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I'm afriad I couldn't find a simple answer for this on the internet, so maybe there will be one in the future because of this question!

I'm using pywiiuse, a python wrapper for the C wiiuse library on windows. I've gotten several plain C examples working simply by including the dll, header, and library in the directory of the source.

However, I'm wondering where to put the dll so that pywiiuse will find it. A look at the source shows that it is loaded as follows:

dll = ctypes.cdll.wiiuse

Running examples yields a module not found exception when I have the dll in the same directory as my test example.

Where does python look for the dll?

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    I believe it searches in the same place Windows would search for DLLs - so in the directory of the Python exe and in Windows/System32. – li.davidm Jun 25 '11 at 1:53
  • Is there any option I might run python with to change this by any chance? I don't mind putting it in there if I have to, but I'd prefer to just keep it in the working directory. – cemulate Jun 25 '11 at 3:31
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The Windows DLL search order is documented on MSDN. It's not Python-specific, and there is no way to change the search order from a command-line option. (But see the linked article for other ways to influence the search order.)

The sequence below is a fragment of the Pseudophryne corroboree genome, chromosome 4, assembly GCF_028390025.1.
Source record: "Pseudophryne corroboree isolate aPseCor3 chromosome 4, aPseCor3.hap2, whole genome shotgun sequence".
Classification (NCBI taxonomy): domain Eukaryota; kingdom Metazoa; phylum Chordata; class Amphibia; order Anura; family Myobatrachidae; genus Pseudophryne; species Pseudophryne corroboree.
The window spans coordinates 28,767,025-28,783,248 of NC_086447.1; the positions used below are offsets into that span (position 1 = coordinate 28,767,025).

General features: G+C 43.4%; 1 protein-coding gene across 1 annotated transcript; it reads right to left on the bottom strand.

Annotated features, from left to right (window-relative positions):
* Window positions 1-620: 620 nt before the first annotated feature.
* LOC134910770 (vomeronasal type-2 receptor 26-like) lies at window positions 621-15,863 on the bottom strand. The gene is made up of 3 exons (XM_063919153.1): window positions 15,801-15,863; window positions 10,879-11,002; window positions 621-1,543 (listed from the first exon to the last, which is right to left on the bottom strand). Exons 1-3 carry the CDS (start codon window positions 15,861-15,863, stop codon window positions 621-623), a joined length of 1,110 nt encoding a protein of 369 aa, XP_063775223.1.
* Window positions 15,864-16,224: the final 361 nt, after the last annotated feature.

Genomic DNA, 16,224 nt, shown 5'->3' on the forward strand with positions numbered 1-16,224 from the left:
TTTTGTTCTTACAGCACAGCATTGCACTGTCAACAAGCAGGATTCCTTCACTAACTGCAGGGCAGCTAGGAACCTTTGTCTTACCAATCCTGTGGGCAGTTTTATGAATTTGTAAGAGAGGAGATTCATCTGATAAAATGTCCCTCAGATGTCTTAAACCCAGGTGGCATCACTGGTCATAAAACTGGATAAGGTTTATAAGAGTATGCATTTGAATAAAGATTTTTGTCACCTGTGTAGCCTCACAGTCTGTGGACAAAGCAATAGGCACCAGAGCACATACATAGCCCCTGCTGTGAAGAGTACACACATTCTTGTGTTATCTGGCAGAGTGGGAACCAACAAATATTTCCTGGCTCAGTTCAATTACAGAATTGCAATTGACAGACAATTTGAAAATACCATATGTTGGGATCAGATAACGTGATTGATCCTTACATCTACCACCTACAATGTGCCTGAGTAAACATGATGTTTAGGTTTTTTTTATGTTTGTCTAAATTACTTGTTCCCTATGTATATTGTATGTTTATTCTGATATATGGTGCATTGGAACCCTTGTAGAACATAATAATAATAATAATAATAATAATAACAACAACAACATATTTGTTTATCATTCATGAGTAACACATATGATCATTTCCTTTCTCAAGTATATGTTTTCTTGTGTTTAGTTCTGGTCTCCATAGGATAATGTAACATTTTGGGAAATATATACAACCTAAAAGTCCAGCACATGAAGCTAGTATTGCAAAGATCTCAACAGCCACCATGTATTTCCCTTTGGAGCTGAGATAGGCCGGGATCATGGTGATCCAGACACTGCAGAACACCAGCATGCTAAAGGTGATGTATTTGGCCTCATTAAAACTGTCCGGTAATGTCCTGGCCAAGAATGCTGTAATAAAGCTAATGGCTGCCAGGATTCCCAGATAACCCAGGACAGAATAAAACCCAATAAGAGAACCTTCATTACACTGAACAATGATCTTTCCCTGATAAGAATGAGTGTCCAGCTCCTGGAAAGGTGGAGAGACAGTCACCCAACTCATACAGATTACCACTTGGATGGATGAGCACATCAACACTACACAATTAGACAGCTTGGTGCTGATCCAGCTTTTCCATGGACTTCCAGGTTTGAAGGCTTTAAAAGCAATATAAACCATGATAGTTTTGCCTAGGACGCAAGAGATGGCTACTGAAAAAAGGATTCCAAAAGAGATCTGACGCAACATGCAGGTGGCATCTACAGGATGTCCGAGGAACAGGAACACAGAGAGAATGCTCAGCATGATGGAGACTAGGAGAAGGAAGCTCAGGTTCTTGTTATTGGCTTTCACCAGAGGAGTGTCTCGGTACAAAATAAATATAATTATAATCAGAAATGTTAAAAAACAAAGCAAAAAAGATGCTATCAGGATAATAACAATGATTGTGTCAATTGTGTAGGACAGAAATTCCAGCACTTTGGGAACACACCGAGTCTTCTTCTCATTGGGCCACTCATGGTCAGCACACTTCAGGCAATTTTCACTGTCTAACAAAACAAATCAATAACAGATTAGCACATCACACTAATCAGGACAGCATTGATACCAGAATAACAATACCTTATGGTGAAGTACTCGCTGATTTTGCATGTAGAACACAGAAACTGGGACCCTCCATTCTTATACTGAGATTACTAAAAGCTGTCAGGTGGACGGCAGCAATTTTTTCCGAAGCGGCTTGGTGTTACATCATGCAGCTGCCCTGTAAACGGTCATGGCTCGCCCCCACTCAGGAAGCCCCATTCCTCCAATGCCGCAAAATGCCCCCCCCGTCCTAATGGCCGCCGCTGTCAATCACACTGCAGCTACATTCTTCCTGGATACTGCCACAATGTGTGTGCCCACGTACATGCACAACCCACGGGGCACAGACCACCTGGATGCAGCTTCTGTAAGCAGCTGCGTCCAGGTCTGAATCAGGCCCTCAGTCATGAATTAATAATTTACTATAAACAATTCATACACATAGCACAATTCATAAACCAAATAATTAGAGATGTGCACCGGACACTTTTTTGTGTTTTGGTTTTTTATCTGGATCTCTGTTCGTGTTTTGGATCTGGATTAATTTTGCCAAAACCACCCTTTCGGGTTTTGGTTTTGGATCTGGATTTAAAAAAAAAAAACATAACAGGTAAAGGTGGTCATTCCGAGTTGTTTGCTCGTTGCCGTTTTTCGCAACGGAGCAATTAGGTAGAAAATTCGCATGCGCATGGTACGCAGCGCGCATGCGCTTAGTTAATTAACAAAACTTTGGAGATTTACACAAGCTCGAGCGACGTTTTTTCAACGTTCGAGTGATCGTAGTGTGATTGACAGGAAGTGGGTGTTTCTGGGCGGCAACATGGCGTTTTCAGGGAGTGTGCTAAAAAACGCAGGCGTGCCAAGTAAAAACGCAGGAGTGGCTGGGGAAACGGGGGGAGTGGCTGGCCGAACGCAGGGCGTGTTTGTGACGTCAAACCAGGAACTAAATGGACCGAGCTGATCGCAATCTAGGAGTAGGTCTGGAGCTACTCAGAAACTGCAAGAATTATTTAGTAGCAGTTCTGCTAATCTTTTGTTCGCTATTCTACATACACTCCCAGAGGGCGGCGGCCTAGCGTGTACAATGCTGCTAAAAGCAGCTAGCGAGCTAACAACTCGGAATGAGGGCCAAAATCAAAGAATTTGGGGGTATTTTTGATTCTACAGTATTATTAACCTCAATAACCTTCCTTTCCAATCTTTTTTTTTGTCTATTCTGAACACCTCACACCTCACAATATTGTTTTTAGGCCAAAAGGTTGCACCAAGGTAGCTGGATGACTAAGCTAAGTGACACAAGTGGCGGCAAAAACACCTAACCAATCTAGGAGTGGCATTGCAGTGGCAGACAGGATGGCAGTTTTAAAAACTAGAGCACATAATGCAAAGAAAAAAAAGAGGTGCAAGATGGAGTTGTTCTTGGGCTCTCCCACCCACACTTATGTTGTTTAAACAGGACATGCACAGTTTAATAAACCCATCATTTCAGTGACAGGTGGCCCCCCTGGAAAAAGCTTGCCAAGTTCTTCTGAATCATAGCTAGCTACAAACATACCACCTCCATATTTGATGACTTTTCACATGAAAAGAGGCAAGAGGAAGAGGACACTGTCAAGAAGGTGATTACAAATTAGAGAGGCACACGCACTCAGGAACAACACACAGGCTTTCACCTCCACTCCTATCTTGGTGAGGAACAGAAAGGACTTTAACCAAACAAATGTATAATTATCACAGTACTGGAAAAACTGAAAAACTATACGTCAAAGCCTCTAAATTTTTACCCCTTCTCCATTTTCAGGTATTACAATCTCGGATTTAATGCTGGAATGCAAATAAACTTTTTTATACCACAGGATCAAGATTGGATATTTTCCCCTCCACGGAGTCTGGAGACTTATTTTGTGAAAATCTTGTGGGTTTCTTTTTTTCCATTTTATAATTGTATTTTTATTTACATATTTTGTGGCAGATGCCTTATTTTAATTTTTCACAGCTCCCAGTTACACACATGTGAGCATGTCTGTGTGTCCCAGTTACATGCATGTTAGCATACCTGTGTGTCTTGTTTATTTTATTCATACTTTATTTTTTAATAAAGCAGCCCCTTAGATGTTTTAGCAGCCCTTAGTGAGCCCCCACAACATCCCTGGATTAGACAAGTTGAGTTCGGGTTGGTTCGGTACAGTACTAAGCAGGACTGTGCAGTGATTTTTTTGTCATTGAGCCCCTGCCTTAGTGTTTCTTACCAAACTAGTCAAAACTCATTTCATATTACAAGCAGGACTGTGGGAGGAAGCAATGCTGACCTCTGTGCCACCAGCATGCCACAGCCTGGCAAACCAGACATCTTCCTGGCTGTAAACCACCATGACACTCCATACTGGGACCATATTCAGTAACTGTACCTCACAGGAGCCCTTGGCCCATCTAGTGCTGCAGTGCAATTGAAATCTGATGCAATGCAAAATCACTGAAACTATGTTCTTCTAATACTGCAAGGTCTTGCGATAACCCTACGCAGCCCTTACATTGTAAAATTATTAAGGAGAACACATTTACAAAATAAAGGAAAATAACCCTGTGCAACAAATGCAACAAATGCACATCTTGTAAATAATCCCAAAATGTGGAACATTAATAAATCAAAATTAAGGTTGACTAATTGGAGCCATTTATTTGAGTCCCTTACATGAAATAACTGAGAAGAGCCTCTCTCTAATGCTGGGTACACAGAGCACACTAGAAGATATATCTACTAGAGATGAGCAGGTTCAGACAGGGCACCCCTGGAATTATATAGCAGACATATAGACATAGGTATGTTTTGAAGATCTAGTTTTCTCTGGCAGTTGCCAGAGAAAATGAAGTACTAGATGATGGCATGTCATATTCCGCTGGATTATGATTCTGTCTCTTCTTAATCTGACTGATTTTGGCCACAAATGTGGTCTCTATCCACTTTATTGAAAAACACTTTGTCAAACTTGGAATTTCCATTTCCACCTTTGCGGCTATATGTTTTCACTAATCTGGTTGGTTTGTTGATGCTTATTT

The source to ctypes/__init__.py does:

from _ctypes import LoadLibrary as _dlopen

I wasn't able to find the definition of LoadLibrary in _ctypes.c, but presumably it is a wrapper for the Windows LoadLibraryEx function that behaves similarly to the POSIX dlopen function, because that is how it is used.

If you can modify the Python source to use the ctypes.CDLL constructor instead, it should work:

folder = os.path.dirname(os.path.abspath(__file__))
dll_path = os.path.join(folder, "wiiuse.dll")    
dll = ctypes.CDLL(dll_path)

If that isn't viable, you may be able to monkey-patch ctypes to handle this specific case, but that seems a bit dangerous. Perhaps just copying the DLL to be in the same folder with the Python DLL would be the easiest alternative.

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    So it's out of python's hands then. I just remembered that my file is not the executable, python is the executable. Haha. – cemulate Jun 25 '11 at 6:51
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Loading a custom DLL in a custom folder using the Windows API takes a few steps:

  1. Confirm where they are using file system calls - something like a whole heap of lines looking something like: if path.exists(cwd() + "bin" + "mydll.dll"): return cwd() + "bin". Or if you're feeling brave just set the path.
  2. Use ctypes to load the Kernel32.dll - it knows where that one is natively.
  3. Load SetDllDirectory from Kernel32.dll. Call it with the path where you know where your dlls are.
  4. Now LoadLibrary will search for Dlls in that folder, so you can use ctypes to load your dll and call your functions.

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